As you've probably heard, the next version of OS X, Snow Leopard, will not wow us with a crazy circus of features like Time Machine and Boot Camp. So why would Apple spend a year programming an OS that they can't boast has over 300 new features? Here's a quick rundown of how Apple is totally rebuilding OS X to take advantage of Core 2 Duos, graphics cards and parallel processing, in order to deliver serious performance gains. And yes, that is a big deal.
This is not going to be a super technical breakdown of parallel computing for the super nerdy, just a rough overview for my mom. Basically, parallel processing is what it sounds like: Multiple computations or processes or um, just "things," are carried out or done simultaneously, in parallel (at the same time!). Multi-core processors like Intel's ubiquitous Core 2 Duo have quickly become mainstream. They're really good are doing several things at once, since each processor core can crunch away on something-more cores, more simultaneous Captain Crunching, more faster. A brilliant consumer taste of this was actually Rosetta on OS X-on a dual-core system, one core would be "translating" the code from the PPC version, while the other ran the program (roughly speaking).
Sounds gravy right? Well, as Steve alluded in his explanation of Snow Leopard, parallel programs ain't easy to write-they're harder than sequential ones for sure, 'cause it requires the kind of math that can be broken up into little parts you can solve independently and then put back together again. Artificial intelligence, for instance, is not cakey for this. On the other hand, something like tomography-a technique for creating 3D images-totally is, because it's highly vectorizable. Or video stuff (cause you can easily divvy up the chores), videogame graphics and physics, generally.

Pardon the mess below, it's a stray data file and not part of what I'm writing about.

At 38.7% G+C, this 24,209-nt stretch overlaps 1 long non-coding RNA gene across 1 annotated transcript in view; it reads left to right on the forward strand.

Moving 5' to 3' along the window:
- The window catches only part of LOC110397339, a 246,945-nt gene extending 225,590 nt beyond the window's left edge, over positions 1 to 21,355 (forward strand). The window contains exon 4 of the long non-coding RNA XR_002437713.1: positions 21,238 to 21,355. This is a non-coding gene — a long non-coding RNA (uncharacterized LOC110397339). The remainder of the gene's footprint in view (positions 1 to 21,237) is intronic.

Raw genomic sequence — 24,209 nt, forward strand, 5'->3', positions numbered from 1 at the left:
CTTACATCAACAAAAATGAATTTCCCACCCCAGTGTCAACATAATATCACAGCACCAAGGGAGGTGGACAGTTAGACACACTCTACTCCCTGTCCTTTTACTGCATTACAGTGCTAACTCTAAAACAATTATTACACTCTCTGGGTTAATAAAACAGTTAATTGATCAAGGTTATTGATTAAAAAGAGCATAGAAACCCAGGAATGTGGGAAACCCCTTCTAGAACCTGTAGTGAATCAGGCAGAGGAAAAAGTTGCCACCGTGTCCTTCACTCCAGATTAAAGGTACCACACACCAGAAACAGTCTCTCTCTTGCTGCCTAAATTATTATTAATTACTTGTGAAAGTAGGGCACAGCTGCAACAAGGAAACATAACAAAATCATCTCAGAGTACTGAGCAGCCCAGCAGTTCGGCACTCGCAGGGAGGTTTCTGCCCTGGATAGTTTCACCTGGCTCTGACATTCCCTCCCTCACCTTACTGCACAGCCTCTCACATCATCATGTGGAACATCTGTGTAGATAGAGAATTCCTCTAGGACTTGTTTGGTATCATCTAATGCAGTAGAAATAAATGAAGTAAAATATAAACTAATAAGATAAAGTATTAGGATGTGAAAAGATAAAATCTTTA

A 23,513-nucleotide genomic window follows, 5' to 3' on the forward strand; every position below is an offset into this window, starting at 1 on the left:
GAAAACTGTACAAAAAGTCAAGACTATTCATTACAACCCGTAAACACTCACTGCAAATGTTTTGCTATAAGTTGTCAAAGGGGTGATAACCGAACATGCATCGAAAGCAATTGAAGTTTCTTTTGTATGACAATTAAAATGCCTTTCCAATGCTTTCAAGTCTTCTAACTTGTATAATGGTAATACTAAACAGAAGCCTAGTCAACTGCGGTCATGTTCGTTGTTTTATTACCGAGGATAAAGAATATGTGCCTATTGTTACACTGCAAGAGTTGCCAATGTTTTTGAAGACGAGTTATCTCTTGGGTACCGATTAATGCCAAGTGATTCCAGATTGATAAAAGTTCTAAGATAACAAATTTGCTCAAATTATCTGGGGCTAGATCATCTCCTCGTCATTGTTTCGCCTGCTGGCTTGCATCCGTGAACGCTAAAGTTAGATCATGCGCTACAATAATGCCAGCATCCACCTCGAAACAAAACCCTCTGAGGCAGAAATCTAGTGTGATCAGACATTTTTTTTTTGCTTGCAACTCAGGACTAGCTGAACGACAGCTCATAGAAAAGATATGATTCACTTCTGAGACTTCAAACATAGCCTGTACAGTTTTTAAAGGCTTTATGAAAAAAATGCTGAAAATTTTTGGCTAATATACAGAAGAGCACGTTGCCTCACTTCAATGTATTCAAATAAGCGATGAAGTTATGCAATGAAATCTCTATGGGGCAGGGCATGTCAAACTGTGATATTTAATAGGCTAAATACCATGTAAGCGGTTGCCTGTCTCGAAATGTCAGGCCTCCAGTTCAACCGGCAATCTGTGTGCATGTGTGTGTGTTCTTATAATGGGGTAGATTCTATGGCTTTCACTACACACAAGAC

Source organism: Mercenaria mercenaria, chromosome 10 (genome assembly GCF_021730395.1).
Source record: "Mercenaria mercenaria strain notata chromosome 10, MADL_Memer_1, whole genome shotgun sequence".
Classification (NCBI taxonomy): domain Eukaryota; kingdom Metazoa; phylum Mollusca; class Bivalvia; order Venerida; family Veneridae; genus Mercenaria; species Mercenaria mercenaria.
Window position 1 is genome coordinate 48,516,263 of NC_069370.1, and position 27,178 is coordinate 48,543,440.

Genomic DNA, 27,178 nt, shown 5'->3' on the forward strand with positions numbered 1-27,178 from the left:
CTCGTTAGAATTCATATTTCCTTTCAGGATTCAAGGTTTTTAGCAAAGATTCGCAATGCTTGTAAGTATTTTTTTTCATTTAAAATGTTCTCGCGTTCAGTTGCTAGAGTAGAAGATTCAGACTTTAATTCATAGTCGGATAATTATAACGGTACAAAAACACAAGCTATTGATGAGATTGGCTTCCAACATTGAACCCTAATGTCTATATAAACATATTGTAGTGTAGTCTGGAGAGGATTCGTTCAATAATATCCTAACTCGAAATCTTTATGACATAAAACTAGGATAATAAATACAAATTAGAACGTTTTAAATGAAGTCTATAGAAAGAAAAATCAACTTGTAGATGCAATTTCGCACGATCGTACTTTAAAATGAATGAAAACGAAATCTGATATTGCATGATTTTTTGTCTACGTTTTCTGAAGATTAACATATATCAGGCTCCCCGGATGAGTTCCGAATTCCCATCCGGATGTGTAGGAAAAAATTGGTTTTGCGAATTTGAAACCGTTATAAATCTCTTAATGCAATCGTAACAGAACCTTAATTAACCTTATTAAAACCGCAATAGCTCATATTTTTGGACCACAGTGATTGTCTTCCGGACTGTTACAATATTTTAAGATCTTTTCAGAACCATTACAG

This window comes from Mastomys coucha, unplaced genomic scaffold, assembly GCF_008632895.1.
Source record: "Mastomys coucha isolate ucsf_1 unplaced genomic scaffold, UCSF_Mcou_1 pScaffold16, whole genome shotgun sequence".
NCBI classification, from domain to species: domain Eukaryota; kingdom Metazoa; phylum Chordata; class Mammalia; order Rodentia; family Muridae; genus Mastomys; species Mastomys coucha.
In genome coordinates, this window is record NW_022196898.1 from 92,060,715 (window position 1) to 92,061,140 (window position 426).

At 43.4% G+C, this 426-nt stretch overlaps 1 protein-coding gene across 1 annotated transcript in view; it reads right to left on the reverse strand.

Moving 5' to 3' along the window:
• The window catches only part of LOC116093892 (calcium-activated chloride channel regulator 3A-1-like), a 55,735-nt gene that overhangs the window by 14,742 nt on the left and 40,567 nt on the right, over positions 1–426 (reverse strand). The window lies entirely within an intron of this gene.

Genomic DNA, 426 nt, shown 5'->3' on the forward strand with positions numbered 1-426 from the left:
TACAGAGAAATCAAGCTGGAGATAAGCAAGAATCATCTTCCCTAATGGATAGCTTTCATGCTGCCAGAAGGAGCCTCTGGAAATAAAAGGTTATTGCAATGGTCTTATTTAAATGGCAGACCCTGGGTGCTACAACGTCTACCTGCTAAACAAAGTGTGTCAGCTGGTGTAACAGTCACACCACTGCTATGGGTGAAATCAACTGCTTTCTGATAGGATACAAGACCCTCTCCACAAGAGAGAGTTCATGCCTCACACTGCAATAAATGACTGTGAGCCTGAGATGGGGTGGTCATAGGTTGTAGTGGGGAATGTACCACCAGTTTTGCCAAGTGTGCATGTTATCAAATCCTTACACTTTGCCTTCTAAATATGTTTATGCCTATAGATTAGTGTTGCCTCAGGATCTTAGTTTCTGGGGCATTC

No surprise that modern graphics cards are actually really good at parallel processing, 'cause of the way they're architected and because they usually have a buttload of cores-Nvidia's latest high-end GeForce card, the GTX 280, has 240. (It's why they're suitable for cheap supercomputers.) Nvidia, for instance, showed me some of the insane physics jujitsu the GTX 280 can pull off, it and ATI both have crazy new graphics cards (FireStream 9250 and Tesla 10P) built for "general purpose" supercomputing. Sony's Cell is sorta like this with multiple cores, but none of these are very good general processors the way stuff is designed now. (You don't see any computers running on an ATI Radeon CPU, or Cell handling the main workload on Toshiba's new laptops, do you?)
You'll note that part of Snow Leopard's feature list is OpenCL, an easy way for developers to tap the parallel processing power of graphics cards, in addition to being optimized for multiple cores courtesy of its "Grand Central" tech set. So Snow Leopard is pretty much all about parallel processing. (Microsoft hasn't been overly vocal about Windows and parallel computing.)
From what Apple has said-and the whole "Grand Central" deal (it "takes full advantage by making all of Mac OS X multicore aware and optimizing it for allocating tasks across multiple cores and processors")-it's clear that Apple is totally re-architecting Snow Leopard around parallel processing, with Grand Central acting much like the real one, organizing, assigning and scheduling a whole bunch of tasks/trains along a bunch of different paths/tracks. It's a major undertaking-Intel and Microsoft are throwing a ton of money at parallel computing themselves-and we're pretty curious about Apple is going to make parallel programming easier for programmers in a way supposedly no one's done before.
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